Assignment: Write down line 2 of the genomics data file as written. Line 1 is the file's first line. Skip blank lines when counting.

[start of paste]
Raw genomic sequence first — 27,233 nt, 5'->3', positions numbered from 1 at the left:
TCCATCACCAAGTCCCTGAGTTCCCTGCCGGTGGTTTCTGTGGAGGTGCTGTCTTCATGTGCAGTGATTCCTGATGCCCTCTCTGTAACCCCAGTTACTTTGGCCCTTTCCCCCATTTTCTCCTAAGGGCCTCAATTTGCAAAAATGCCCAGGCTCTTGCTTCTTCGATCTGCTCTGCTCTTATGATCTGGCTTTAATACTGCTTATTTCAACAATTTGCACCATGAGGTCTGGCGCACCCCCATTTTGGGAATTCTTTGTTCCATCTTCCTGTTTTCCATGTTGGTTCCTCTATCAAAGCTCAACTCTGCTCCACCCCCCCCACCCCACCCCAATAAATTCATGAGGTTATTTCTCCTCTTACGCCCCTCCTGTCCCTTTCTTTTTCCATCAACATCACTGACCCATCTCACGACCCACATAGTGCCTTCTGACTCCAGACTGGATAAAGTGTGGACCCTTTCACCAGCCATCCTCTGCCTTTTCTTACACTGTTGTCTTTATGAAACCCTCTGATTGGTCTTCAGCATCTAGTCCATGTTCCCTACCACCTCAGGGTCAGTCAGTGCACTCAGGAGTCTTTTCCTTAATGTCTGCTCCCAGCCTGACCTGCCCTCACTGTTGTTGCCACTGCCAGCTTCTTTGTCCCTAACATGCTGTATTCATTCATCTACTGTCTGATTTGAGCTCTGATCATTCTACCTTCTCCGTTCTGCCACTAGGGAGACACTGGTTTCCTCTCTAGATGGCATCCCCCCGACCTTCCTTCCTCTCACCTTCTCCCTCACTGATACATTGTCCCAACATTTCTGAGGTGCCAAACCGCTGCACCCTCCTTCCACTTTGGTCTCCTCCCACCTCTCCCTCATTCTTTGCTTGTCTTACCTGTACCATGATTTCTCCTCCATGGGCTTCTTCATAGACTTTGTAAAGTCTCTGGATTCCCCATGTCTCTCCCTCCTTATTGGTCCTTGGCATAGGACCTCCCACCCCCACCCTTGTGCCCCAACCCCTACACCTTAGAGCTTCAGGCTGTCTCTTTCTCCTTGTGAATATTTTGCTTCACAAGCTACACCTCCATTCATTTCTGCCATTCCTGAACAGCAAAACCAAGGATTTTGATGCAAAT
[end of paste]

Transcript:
TCCATCACCAAGTCCCTGAGTTCCCTGCCGGTGGTTTCTGTGGAGGTGCTGTCTTCATGTGCAGTGATTCCTGATGCCCTCTCTGTAACCCCAGTTACTTTGGCCCTTTCCCCCATTTTCTCCTAAGGGCCTCAATTTGCAAAAATGCCCAGGCTCTTGCTTCTTCGATCTGCTCTGCTCTTATGATCTGGCTTTAATACTGCTTATTTCAACAATTTGCACCATGAGGTCTGGCGCACCCCCATTTTGGGAATTCTTTGTTCCATCTTCCTGTTTTCCATGTTGGTTCCTCTATCAAAGCTCAACTCTGCTCCACCCCCCCCACCCCACCCCAATAAATTCATGAGGTTATTTCTCCTCTTACGCCCCTCCTGTCCCTTTCTTTTTCCATCAACATCACTGACCCATCTCACGACCCACATAGTGCCTTCTGACTCCAGACTGGATAAAGTGTGGACCCTTTCACCAGCCATCCTCTGCCTTTTCTTACACTGTTGTCTTTATGAAACCCTCTGATTGGTCTTCAGCATCTAGTCCATGTTCCCTACCACCTCAGGGTCAGTCAGTGCACTCAGGAGTCTTTTCCTTAATGTCTGCTCCCAGCCTGACCTGCCCTCACTGTTGTTGCCACTGCCAGCTTCTTTGTCCCTAACATGCTGTATTCATTCATCTACTGTCTGATTTGAGCTCTGATCATTCTACCTTCTCCGTTCTGCCACTAGGGAGACACTGGTTTCCTCTCTAGATGGCATCCCCCCGACCTTCCTTCCTCTCACCTTCTCCCTCACTGATACATTGTCCCAACATTTCTGAGGTGCCAAACCGCTGCACCCTCCTTCCACTTTGGTCTCCTCCCACCTCTCCCTCATTCTTTGCTTGTCTTACCTGTACCATGATTTCTCCTCCATGGGCTTCTTCATAGACTTTGTAAAGTCTCTGGATTCCCCATGTCTCTCCCTCCTTATTGGTCCTTGGCATAGGACCTCCCACCCCCACCCTTGTGCCCCAACCCCTACACCTTAGAGCTTCAGGCTGTCTCTTTCTCCTTGTGAATATTTTGCTTCACAAGCTACACCTCCATTCATTTCTGCCATTCCTGAACAGCAAAACCAAGGATTTTGATGCAAAT